Arik Airline shareholders file new suit against AMCON, NCAA over takeover, because Arik aircraft are not receiving adequate maintenance

Shareholders and directors of Arik Air Limited have dragged the Asset Management Corporation of Nigeria (AMCON) and the Nigerian Civil Aviation Authority (NCAA) before the Lagos Division of the Federal High Court, accusing the federal authorities of mismanagement.

In suit number FHC/L/CS//2017, filed on March 27, the shareholders prayed the court to hold AMCON and NCAA responsible if there is an air accident or other serious damages in the airline’s operation.

In their latest suit, Arik directors, Joseph Arumemi-Ikhide, Michael Arumemi-Ikhide and engineer, Sangowawa Olubiyi, said AMCON had violated the country’s air traffic laws which could result in air accidents.

Arik Aircrafts are not receiving adequate and scheduled maintenance as well as regular supply of proper spare parts,” the plaintiffs said. “Over 10 aircraft parked at the Arik Air hanger are not on a maintenance and storage program and thus the safety of passengers currently being ferried on board the aircraft cannot be guaranteed.

About Arik Air:

Arik Air transported its 5 millionth passenger on 6 August 2010 and it transported its 10 millionth passenger on 18 September 2012, both on flights between Johannesburg and Lagos.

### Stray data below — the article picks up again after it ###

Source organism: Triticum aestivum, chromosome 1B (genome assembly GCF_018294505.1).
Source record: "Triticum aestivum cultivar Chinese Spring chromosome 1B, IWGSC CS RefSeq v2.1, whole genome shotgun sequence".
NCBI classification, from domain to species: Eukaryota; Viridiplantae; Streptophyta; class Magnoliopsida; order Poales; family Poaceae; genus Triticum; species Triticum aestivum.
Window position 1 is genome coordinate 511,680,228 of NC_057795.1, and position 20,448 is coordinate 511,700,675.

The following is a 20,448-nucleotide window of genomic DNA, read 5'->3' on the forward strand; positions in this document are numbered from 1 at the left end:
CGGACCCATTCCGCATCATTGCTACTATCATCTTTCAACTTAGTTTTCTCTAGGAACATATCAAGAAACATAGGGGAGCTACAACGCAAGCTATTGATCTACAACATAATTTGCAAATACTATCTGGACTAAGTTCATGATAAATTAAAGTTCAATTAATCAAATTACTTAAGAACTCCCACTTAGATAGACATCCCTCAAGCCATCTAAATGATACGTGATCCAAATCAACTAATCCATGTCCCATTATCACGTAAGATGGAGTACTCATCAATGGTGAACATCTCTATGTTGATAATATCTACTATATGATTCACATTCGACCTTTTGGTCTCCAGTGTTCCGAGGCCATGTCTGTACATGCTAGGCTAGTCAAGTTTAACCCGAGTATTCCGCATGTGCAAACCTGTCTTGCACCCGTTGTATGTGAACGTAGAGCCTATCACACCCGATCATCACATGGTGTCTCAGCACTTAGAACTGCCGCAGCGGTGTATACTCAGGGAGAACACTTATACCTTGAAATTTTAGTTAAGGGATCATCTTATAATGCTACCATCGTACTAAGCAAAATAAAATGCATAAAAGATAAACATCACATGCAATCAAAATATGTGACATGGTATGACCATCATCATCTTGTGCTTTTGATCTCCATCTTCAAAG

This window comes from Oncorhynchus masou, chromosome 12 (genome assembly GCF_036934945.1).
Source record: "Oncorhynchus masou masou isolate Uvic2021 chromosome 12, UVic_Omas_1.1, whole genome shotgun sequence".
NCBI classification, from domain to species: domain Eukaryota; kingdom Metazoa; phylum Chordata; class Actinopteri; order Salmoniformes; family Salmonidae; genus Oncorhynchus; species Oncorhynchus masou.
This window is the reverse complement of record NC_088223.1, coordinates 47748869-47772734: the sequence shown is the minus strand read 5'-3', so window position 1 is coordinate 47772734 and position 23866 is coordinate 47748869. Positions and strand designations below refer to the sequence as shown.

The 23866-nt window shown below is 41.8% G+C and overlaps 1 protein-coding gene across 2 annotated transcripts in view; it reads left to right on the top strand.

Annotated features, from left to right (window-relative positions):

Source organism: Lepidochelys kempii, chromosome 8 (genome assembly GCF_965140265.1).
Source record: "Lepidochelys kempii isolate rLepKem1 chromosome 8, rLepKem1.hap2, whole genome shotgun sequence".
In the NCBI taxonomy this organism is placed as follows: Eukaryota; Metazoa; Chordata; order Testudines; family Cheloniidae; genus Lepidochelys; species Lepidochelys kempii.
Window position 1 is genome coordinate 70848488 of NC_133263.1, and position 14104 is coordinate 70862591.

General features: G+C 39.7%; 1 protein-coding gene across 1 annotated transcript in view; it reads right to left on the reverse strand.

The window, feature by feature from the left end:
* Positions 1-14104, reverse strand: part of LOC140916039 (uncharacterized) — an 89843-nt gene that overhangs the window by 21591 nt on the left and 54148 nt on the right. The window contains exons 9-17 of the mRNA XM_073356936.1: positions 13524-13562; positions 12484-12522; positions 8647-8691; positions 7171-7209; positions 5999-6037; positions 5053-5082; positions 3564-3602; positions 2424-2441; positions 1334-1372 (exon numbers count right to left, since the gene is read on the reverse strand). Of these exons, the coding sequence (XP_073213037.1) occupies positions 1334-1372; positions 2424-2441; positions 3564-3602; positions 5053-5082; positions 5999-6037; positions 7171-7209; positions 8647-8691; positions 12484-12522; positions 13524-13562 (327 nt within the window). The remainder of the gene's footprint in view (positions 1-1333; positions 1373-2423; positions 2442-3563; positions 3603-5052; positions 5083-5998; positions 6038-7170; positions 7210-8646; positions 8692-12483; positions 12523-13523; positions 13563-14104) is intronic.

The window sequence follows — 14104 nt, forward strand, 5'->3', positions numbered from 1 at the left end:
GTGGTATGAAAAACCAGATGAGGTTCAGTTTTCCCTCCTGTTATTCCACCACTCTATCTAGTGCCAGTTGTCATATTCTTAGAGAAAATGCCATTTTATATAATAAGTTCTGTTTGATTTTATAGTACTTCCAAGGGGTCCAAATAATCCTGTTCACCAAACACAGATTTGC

On 20 September 2012, the airline cancelled all its domestic operations after aviation officials raided the airline’s office in Lagos, Nigeria. Flights resumed on 23 September 2012.

Arik Air had placed an order for five Boeing 777-300ER aircraft, which was cancelled in 2011. Arik Air then placed an order for two Boeing 747-8I aircraft 2013.

However, in early 2017, Arik Air converted the 747-8I orders to two Boeing 787-9 Dreamliners instead. Arik Air had been the last remaining airline customer for the passenger 747-8 (who had not yet received any examples).

The conversion of the 747-8 order to Dreamliners came shortly after the airline, owing to major financial stress and most aircraft not being operational, was taken over by the Asset Management Corporation of Nigeria (AMCON) at the start of 2017, deeming the airline as too big to fail.

Since the takeover, all flights leaving Africa, along with flights to O.R. Tambo International Airport, have been gradually suspended. Simultaneously, KPMG was appointed by AMCON to conduct a forensic audit on Arik Air’s books. Since then, AMCON is gradually in the process of reviving and stabilising the airline and its operations

Source: Premium Times


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